The electricity fuel mix (2013) comprised coal 38.4%, Gas 27.7%, Nuclear 20.6%, Wind 11.3% and other sources such as Solar PV, Hydro and Pumped Hydro make up the remaining 2.0%. Coal is the real nasty in the mix, and yet it has been our largest fuel source for some time. Due to the currently depressed gas market however, the proportionality between gas and coal is shifting in gas’ favour. Coal releases almost twice the carbon dioxide into the atmosphere than that released by natural gas, and given the dominance of coal in the fuel mix, it’s pretty easy to see that the big win for the Climate Change Lobby is the removal of coal from the generation sector. Fundamentally, the policy for decarbonisation is the elimination of coal and this is basically the key to the achieving our sustainability objectives. If all the coal fired power plants were replaced with zero carbon generation then the proportion of carbon in the whole mix would only be that which is contributed by gas, and that should, happily, bring us in line with our targets! Simple, you would have thought. But this is where we get into trouble. Coal generated electricity is cheap and has been cheap for a good long while. The world price of coal is suppressed as there is a so much of it about at the moment. The nature of the switch to green energy is that we must consciously decide not to use the cheapest sources of fuel, in favour of the more expensive. As demand for coal falls there will be more and more of it available and prices are likely to remain suppressed until such a time as loss making mines stop mining and go out of business, or find new markets in which to sell.
The replacement of coal-fired plants with sustainable plants also brings added operational problems. Coal is effective. It can be used to produce power whenever we want, come rain or sun, day or night, summer or winter. It is controllable. The replacement energies are not so easy to control; mainly as solar power only works when the sun is up and wind turbines only turn when it’s windy! So what do we do on a freezing cold, still, winter’s night? At the moment we use another form of generation, usually gas which fills in the gaps in supply left by its sustainable alternatives. So, as we eliminate coal plants and replace them with sustainable plants we need to also have enough gas plants around to act as the cover fuel which is counter-intuitive. The economics of our love-hate relationship with carbon rich fuels is dealt with in our second article, AFFORDABILITY. Back to our technical dilemma; sustainable energy sources are intermittent and unreliable. As a wise man once said, “Necessity is the mother of invention” and another technically viable solution is beginning to emerge; batteries. In the USA we have seen the triumphant announcement, by Tesla, that they are within striking distance of Grid-Sized batteries, which can be used to fill the sustainability gaps instead of a gas turbine. This is an elegant idea and in addition to Tesla there are a number of smaller battery manufacturers, working on similar solutions, using more advanced battery technologies than Tesla. So, the probability is that batteries on the grid, in your office or factory, or even at home will become commonplace, and the need for any fossil plant could, theoretically, be extinguished entirely.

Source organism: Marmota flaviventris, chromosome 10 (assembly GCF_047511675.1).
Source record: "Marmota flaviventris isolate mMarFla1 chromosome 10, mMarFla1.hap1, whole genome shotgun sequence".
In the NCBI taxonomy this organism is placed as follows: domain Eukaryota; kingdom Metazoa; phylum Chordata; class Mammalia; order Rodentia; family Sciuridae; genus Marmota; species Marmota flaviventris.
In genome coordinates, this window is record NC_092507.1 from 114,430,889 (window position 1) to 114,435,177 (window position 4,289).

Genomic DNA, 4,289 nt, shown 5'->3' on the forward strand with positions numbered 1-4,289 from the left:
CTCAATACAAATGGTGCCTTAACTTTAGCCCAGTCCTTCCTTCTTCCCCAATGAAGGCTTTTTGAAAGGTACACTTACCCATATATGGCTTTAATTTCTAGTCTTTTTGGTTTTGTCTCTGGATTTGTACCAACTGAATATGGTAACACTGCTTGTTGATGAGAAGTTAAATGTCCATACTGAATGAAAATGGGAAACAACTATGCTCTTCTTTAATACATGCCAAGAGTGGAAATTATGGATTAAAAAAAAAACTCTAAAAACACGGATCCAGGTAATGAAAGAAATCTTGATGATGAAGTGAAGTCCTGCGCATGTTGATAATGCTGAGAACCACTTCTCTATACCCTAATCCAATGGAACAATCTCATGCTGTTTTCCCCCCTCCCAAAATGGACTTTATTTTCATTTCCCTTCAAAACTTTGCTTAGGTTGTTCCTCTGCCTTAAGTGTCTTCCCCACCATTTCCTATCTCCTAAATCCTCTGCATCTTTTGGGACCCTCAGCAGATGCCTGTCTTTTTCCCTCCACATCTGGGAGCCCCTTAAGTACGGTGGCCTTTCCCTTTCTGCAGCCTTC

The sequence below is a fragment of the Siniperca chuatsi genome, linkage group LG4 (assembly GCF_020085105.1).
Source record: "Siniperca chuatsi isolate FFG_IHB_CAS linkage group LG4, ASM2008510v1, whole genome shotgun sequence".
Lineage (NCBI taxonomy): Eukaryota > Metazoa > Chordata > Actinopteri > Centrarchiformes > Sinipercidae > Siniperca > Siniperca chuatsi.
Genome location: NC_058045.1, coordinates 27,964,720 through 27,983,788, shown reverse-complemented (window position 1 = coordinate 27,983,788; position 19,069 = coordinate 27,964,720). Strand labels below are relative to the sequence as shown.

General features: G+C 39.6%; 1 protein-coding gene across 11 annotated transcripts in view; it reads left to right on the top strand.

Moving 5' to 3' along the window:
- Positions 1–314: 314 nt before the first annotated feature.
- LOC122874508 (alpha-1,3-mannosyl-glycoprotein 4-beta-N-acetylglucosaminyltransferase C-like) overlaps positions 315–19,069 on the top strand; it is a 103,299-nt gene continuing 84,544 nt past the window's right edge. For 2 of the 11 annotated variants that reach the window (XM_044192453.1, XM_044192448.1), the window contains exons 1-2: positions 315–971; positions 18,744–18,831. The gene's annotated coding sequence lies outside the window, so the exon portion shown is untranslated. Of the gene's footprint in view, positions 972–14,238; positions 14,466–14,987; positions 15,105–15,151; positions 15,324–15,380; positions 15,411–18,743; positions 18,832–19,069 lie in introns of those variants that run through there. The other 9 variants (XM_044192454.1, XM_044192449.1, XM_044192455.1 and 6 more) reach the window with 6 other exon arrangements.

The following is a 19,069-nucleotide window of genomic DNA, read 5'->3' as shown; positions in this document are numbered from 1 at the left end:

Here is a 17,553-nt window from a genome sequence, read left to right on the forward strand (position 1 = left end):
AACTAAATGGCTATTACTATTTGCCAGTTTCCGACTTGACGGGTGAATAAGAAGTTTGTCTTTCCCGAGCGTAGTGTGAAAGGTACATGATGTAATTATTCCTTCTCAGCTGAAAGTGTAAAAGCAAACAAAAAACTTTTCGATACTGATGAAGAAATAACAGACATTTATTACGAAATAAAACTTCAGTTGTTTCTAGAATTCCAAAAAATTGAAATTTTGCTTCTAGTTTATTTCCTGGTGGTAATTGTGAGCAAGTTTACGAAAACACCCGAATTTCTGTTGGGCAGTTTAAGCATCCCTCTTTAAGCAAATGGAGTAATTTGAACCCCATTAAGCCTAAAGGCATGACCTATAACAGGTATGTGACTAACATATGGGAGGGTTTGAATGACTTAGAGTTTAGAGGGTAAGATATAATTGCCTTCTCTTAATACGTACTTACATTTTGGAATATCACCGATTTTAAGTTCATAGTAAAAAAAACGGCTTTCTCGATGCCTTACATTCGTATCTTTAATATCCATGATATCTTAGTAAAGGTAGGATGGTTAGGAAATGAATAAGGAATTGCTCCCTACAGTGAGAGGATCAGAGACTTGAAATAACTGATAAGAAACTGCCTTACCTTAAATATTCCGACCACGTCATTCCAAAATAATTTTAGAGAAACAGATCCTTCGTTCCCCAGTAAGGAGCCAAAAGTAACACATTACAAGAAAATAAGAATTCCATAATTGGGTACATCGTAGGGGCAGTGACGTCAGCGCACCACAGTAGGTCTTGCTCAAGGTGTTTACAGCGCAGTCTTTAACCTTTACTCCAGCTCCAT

The move to sustainable generation isn’t being implemented on a like-for-like basis; we don’t just shut down one plant and replace it with something using a different power source; that would be just too simple. Sustainable generation installations vary from very small roof top solar panels to large off-shore wind farms and even new nuclear power stations, if you count nuclear power as sustainable. The effect of these multiple installations, of differing sizes and technologies and intermittency problems, is that we will see an increasingly decentralized generation sector. Many users are investing in self-generation or in smaller plants, which can supply power directly into the local distribution networks. There are a number of significant benefits to this transformation; for one, there are lower power losses in the system as the cable distances are shorter, which means less power needs to be generated in the first place. Combine that saving with a reduction in demand as a result of higher energy prices and a desire by business and homeowners to reduce consumption for both economic and ethical reasons and we can see a future of lower total generation, alongside a sector which is more widely dispersed amongst its users. The effect of the shattering of the centralized supply model does have costs as well as benefits. First, there is the cabling needed to connect all of these diverse generating sets into the distribution networks and second, the cost of measuring their contributions to supply and the consequential balancing and settling of accounts between multiple generators and consumers is complex. Operationally, embedded generation has little or no controllability, so there is a random and relatively unpredictable contribution from these power sources to the grid, which needs to be managed in order to ensure that the lights do stay on.